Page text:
THE SENTIMENT IN THE chess world is in favor of having Fischer brought home for trial, in the expectation that he will finally be treated for his mental illness. It’s hard to know how realistic this is. Fischer is lucid: Although he entertains conspiratorial delusions, it seems improbable that he would meet the legal requirements for an exculpatory finding of insanity.
But it is also hard to imagine him cooperating with his own defense. That he will sooner or later try to fire any lawyer assigned to him, or hired by him, is a safe bet. It will be interesting to see how a judge reacts to the inevitable badgering, hectoring, and vituperation Fischer can be expected to display in court.
The sad truth is that at 61, Fischer is right to question his own ability to survive a long stretch in prison. Most people with impairments like his don’t live so long in the first place, and they certainly don’t do well in jail. You can call him schizophrenic, or “bipolar,” or whatever you like. Clearly some description of the sort is valid, whether or not these are illnesses or mere personality types.
Ten years is merely the maximum American penalty for his violation of
U.N. sanctions, and a good defense lawyer would emphasize the absurdity of imprisoning a man for having aided and abetted a long-defeated regime in a country that, technically, no longer exists. Playing chess, after all, isn’t quite the same thing as smuggling yellowcake.
Spassky returned to Russia right after the Yugoslav match and was punished only with temporary travel restrictions. But Fischer has arguably committed at least one additional felony under U.S. law by attempting to travel with an invalid American passport.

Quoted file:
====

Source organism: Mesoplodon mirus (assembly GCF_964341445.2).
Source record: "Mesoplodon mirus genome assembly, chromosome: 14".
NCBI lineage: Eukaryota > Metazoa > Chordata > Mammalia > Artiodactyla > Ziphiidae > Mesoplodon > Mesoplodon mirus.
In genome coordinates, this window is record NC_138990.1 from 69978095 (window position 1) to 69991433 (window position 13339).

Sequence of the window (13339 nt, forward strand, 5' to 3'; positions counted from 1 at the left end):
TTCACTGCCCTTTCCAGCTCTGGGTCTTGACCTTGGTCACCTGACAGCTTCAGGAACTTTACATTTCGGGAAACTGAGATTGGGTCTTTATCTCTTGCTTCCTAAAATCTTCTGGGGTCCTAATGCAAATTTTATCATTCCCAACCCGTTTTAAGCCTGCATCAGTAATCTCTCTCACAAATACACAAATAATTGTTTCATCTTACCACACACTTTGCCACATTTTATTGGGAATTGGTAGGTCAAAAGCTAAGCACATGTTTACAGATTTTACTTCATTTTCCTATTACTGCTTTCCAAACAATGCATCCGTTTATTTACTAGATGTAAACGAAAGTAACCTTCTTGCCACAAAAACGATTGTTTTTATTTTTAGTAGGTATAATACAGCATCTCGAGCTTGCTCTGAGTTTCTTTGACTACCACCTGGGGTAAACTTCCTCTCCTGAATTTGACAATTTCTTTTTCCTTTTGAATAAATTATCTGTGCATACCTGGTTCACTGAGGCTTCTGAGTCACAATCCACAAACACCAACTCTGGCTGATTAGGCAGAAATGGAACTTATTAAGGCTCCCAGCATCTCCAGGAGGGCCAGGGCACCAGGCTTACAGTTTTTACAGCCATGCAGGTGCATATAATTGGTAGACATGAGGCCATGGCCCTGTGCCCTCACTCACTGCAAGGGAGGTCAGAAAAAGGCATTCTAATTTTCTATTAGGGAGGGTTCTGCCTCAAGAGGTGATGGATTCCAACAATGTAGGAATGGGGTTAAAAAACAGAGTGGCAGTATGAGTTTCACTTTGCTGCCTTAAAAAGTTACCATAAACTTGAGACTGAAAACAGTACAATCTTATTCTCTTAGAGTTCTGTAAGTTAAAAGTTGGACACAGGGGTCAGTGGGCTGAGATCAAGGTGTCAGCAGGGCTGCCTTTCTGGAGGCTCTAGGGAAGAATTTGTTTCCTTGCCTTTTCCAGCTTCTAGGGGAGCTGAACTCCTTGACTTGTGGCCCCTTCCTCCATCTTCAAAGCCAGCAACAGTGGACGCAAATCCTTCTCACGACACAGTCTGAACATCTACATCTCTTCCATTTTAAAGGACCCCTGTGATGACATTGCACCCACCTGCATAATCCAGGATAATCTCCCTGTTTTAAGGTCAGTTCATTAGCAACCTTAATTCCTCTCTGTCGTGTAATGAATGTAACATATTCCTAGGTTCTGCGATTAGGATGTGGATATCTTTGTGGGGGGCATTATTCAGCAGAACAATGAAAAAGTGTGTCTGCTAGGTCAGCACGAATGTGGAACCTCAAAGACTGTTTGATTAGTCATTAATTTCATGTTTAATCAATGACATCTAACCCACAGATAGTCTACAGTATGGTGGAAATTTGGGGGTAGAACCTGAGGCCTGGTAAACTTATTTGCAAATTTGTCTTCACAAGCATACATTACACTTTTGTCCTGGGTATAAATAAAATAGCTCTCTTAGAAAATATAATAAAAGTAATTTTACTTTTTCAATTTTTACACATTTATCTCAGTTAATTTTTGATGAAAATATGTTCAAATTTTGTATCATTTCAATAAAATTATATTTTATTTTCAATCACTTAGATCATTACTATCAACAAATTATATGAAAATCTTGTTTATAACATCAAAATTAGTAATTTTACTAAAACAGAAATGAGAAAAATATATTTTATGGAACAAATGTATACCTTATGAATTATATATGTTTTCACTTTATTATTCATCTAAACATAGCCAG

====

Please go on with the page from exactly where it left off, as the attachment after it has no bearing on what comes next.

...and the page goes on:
THE AMERICAN GOVERNMENT WOULD probably not help its reputation abroad by treating Fischer more harshly than Russia treated Spassky. His name is known wherever chess is played, and he would be regarded widely as a political prisoner. And, indeed, there would be at least an ounce of truth in the description.
I don’t have much sympathy for Fischer, though it is worth remembering that there is no record of him having harmed anyone but himself. It is unfortunate that he remains the face of American chess thirty years after he refused to defend the world championship. His reappearance in the headlines will only make matters worse, and ensure that he remains the favorite topic of conversation amongst chessplayers.
Like some haggard ghost, he haunts even the World Chess Federation lists: In theory he still holds a 2780 Elo rating, branded with an “i” for “inactive.” If his active status were revived he’d be, technically, rated ten points higher than the present world champion, Vladimir Kramnik.
We presume, when we regard a mentally “sick” man, that there must be really a decent person underneath all the maladjustment, delusions, and torment. Some chess fans seem to expect that coercive psychological treatment will reveal a “real” Fischer no one has ever seen — a Fischer who plays great chess for art’s sake, without quarreling or cosseting. The best one can really hope for is that the ugly legal process will be gotten over with as quickly as possible, and he will be allowed to resume his sordid life of angry solitude somewhere — out of sight, but for lovers of chess, never quite out of mind.